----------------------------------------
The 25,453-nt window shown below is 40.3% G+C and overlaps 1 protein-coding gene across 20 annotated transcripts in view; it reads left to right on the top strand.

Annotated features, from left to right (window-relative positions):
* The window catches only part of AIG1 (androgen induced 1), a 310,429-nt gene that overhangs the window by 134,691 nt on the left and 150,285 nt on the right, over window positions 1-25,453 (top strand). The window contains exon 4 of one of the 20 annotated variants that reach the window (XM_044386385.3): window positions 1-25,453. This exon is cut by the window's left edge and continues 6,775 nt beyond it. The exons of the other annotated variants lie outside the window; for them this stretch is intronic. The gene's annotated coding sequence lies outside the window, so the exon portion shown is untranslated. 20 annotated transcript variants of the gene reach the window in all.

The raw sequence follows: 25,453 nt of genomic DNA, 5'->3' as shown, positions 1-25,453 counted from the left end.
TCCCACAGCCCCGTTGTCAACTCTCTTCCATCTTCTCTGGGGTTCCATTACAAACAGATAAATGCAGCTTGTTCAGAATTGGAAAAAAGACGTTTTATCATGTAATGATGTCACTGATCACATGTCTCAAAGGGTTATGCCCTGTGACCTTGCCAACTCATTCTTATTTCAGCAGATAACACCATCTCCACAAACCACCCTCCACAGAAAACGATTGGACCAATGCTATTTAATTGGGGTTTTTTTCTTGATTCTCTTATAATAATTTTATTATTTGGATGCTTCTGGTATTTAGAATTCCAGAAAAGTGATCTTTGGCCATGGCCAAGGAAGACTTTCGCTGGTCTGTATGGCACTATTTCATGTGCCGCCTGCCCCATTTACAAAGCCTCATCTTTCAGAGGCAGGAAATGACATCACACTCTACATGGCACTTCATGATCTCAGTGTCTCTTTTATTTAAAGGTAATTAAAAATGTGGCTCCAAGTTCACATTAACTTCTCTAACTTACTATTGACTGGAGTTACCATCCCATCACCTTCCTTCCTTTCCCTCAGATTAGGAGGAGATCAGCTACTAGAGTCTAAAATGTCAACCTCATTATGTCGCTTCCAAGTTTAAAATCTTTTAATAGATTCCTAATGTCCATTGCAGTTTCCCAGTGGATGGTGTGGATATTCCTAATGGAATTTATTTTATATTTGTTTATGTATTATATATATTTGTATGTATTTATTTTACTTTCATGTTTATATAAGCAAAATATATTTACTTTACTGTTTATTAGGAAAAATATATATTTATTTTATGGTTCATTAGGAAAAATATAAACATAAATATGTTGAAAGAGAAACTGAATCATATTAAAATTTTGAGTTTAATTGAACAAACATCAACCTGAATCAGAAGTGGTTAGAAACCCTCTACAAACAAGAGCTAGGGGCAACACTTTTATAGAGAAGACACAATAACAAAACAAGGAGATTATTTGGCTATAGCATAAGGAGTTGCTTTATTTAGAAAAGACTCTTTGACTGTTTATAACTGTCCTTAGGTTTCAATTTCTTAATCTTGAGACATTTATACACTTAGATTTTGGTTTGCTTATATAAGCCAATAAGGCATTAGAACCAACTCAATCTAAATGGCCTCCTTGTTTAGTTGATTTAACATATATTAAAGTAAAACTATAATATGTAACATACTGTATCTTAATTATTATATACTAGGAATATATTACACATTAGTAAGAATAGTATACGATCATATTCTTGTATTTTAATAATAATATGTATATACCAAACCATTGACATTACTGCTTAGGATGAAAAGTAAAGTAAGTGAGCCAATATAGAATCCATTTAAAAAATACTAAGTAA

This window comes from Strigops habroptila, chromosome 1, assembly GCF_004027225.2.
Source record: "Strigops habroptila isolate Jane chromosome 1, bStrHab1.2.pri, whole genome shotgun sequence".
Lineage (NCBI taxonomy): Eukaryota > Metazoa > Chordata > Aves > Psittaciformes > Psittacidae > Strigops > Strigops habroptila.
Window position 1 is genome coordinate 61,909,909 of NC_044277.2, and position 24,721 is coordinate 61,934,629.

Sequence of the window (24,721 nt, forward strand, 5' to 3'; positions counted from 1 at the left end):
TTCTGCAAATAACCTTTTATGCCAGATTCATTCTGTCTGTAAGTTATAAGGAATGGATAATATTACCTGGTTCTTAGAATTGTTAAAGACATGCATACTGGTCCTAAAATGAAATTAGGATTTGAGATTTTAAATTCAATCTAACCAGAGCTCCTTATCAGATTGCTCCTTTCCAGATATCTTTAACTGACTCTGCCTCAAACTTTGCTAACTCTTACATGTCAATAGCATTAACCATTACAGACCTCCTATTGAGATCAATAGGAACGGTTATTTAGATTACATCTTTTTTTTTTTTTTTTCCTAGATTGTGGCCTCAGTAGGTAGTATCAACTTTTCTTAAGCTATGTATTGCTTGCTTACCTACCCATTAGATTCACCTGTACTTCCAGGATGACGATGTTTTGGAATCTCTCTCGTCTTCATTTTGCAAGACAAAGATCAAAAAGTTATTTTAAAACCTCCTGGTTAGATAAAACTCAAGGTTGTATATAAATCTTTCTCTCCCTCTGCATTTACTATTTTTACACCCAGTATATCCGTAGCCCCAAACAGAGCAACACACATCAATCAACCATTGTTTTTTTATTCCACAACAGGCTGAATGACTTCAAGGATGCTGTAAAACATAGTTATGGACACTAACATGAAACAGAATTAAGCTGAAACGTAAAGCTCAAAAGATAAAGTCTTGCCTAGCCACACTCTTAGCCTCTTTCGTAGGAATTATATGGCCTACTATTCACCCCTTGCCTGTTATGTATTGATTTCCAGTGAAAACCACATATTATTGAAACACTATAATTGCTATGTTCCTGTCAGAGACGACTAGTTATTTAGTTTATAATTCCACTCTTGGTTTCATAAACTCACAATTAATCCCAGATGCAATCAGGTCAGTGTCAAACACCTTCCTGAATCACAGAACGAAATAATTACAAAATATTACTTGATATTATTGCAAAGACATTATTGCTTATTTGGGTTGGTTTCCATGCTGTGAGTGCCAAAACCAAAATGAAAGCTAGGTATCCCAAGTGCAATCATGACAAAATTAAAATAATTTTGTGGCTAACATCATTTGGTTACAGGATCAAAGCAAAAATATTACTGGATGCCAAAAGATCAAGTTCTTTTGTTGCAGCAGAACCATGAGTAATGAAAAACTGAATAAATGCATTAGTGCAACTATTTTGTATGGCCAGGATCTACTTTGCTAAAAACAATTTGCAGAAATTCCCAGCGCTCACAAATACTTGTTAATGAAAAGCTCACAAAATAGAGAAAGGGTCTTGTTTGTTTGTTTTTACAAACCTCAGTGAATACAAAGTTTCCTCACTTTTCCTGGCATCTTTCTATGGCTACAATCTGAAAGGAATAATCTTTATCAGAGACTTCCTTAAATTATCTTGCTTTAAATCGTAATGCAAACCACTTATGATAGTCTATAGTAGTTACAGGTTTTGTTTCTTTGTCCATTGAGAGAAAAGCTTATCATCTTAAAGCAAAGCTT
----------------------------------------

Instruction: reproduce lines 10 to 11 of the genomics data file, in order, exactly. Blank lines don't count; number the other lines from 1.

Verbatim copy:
Sequence of the window (24,721 nt, forward strand, 5' to 3'; positions counted from 1 at the left end):
TTCTGCAAATAACCTTTTATGCCAGATTCATTCTGTCTGTAAGTTATAAGGAATGGATAATATTACCTGGTTCTTAGAATTGTTAAAGACATGCATACTGGTCCTAAAATGAAATTAGGATTTGAGATTTTAAATTCAATCTAACCAGAGCTCCTTATCAGATTGCTCCTTTCCAGATATCTTTAACTGACTCTGCCTCAAACTTTGCTAACTCTTACATGTCAATAGCATTAACCATTACAGACCTCCTATTGAGATCAATAGGAACGGTTATTTAGATTACATCTTTTTTTTTTTTTTTTCCTAGATTGTGGCCTCAGTAGGTAGTATCAACTTTTCTTAAGCTATGTATTGCTTGCTTACCTACCCATTAGATTCACCTGTACTTCCAGGATGACGATGTTTTGGAATCTCTCTCGTCTTCATTTTGCAAGACAAAGATCAAAAAGTTATTTTAAAACCTCCTGGTTAGATAAAACTCAAGGTTGTATATAAATCTTTCTCTCCCTCTGCATTTACTATTTTTACACCCAGTATATCCGTAGCCCCAAACAGAGCAACACACATCAATCAACCATTGTTTTTTTATTCCACAACAGGCTGAATGACTTCAAGGATGCTGTAAAACATAGTTATGGACACTAACATGAAACAGAATTAAGCTGAAACGTAAAGCTCAAAAGATAAAGTCTTGCCTAGCCACACTCTTAGCCTCTTTCGTAGGAATTATATGGCCTACTATTCACCCCTTGCCTGTTATGTATTGATTTCCAGTGAAAACCACATATTATTGAAACACTATAATTGCTATGTTCCTGTCAGAGACGACTAGTTATTTAGTTTATAATTCCACTCTTGGTTTCATAAACTCACAATTAATCCCAGATGCAATCAGGTCAGTGTCAAACACCTTCCTGAATCACAGAACGAAATAATTACAAAATATTACTTGATATTATTGCAAAGACATTATTGCTTATTTGGGTTGGTTTCCATGCTGTGAGTGCCAAAACCAAAATGAAAGCTAGGTATCCCAAGTGCAATCATGACAAAATTAAAATAATTTTGTGGCTAACATCATTTGGTTACAGGATCAAAGCAAAAATATTACTGGATGCCAAAAGATCAAGTTCTTTTGTTGCAGCAGAACCATGAGTAATGAAAAACTGAATAAATGCATTAGTGCAACTATTTTGTATGGCCAGGATCTACTTTGCTAAAAACAATTTGCAGAAATTCCCAGCGCTCACAAATACTTGTTAATGAAAAGCTCACAAAATAGAGAAAGGGTCTTGTTTGTTTGTTTTTACAAACCTCAGTGAATACAAAGTTTCCTCACTTTTCCTGGCATCTTTCTATGGCTACAATCTGAAAGGAATAATCTTTATCAGAGACTTCCTTAAATTATCTTGCTTTAAATCGTAATGCAAACCACTTATGATAGTCTATAGTAGTTACAGGTTTTGTTTCTTTGTCCATTGAGAGAAAAGCTTATCATCTTAAAGCAAAGCTT